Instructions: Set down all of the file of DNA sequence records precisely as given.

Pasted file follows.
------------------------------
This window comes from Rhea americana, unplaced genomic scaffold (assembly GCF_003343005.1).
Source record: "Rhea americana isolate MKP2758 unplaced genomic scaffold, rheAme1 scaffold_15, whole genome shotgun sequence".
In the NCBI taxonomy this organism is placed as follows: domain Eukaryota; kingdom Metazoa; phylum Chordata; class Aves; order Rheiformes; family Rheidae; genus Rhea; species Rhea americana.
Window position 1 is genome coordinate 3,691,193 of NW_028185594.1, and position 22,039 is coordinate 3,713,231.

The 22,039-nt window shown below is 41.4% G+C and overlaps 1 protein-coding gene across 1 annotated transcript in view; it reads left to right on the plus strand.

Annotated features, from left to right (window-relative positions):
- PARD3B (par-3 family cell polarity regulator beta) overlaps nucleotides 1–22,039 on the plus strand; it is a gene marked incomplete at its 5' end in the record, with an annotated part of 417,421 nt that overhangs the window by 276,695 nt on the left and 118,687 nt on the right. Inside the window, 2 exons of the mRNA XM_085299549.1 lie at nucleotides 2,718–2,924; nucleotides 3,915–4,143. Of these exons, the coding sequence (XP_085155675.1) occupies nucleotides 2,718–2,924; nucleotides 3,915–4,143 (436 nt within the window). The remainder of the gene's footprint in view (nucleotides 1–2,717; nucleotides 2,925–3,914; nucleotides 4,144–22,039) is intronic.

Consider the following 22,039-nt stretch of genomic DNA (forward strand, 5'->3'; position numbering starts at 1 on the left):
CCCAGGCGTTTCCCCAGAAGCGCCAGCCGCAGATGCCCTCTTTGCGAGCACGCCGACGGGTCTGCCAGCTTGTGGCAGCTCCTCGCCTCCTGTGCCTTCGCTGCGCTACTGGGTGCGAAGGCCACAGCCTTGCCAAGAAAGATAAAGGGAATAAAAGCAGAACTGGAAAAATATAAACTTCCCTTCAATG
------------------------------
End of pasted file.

This window comes from Rhea americana, unplaced genomic scaffold (assembly GCF_003343005.1).
Source record: "Rhea americana isolate MKP2758 unplaced genomic scaffold, rheAme1 scaffold_15, whole genome shotgun sequence".
In the NCBI taxonomy this organism is placed as follows: domain Eukaryota; kingdom Metazoa; phylum Chordata; class Aves; order Rheiformes; family Rheidae; genus Rhea; species Rhea americana.
Window position 1 is genome coordinate 3,691,193 of NW_028185594.1, and position 22,039 is coordinate 3,713,231.

The 22,039-nt window shown below is 41.4% G+C and overlaps 1 protein-coding gene across 1 annotated transcript in view; it reads left to right on the plus strand.

Annotated features, from left to right (window-relative positions):
- PARD3B (par-3 family cell polarity regulator beta) overlaps nucleotides 1–22,039 on the plus strand; it is a gene marked incomplete at its 5' end in the record, with an annotated part of 417,421 nt that overhangs the window by 276,695 nt on the left and 118,687 nt on the right. Inside the window, 2 exons of the mRNA XM_085299549.1 lie at nucleotides 2,718–2,924; nucleotides 3,915–4,143. Of these exons, the coding sequence (XP_085155675.1) occupies nucleotides 2,718–2,924; nucleotides 3,915–4,143 (436 nt within the window). The remainder of the gene's footprint in view (nucleotides 1–2,717; nucleotides 2,925–3,914; nucleotides 4,144–22,039) is intronic.

Consider the following 22,039-nt stretch of genomic DNA (forward strand, 5'->3'; position numbering starts at 1 on the left):
CCCAGGCGTTTCCCCAGAAGCGCCAGCCGCAGATGCCCTCTTTGCGAGCACGCCGACGGGTCTGCCAGCTTGTGGCAGCTCCTCGCCTCCTGTGCCTTCGCTGCGCTACTGGGTGCGAAGGCCACAGCCTTGCCAAGAAAGATAAAGGGAATAAAAGCAGAACTGGAAAAATATAAACTTCCCTTCAATG